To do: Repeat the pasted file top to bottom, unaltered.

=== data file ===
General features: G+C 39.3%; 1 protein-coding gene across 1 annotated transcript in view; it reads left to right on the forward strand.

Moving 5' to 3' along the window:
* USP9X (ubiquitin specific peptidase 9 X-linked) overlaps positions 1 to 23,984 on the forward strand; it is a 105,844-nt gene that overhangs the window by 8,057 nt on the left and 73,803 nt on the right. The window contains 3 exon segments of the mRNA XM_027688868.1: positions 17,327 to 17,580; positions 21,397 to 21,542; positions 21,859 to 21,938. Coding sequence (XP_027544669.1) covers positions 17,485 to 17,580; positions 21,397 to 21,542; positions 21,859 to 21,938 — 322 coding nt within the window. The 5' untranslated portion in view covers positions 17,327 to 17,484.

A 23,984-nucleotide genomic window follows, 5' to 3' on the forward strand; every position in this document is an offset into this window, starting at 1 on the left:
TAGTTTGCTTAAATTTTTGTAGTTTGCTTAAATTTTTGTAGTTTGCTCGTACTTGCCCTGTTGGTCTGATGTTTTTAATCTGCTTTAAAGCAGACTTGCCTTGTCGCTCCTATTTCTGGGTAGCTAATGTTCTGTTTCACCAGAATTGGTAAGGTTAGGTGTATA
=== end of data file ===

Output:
General features: G+C 39.3%; 1 protein-coding gene across 1 annotated transcript in view; it reads left to right on the forward strand.

Moving 5' to 3' along the window:
* USP9X (ubiquitin specific peptidase 9 X-linked) overlaps positions 1 to 23,984 on the forward strand; it is a 105,844-nt gene that overhangs the window by 8,057 nt on the left and 73,803 nt on the right. The window contains 3 exon segments of the mRNA XM_027688868.1: positions 17,327 to 17,580; positions 21,397 to 21,542; positions 21,859 to 21,938. Coding sequence (XP_027544669.1) covers positions 17,485 to 17,580; positions 21,397 to 21,542; positions 21,859 to 21,938 — 322 coding nt within the window. The 5' untranslated portion in view covers positions 17,327 to 17,484.

A 23,984-nucleotide genomic window follows, 5' to 3' on the forward strand; every position in this document is an offset into this window, starting at 1 on the left:
TAGTTTGCTTAAATTTTTGTAGTTTGCTTAAATTTTTGTAGTTTGCTCGTACTTGCCCTGTTGGTCTGATGTTTTTAATCTGCTTTAAAGCAGACTTGCCTTGTCGCTCCTATTTCTGGGTAGCTAATGTTCTGTTTCACCAGAATTGGTAAGGTTAGGTGTATA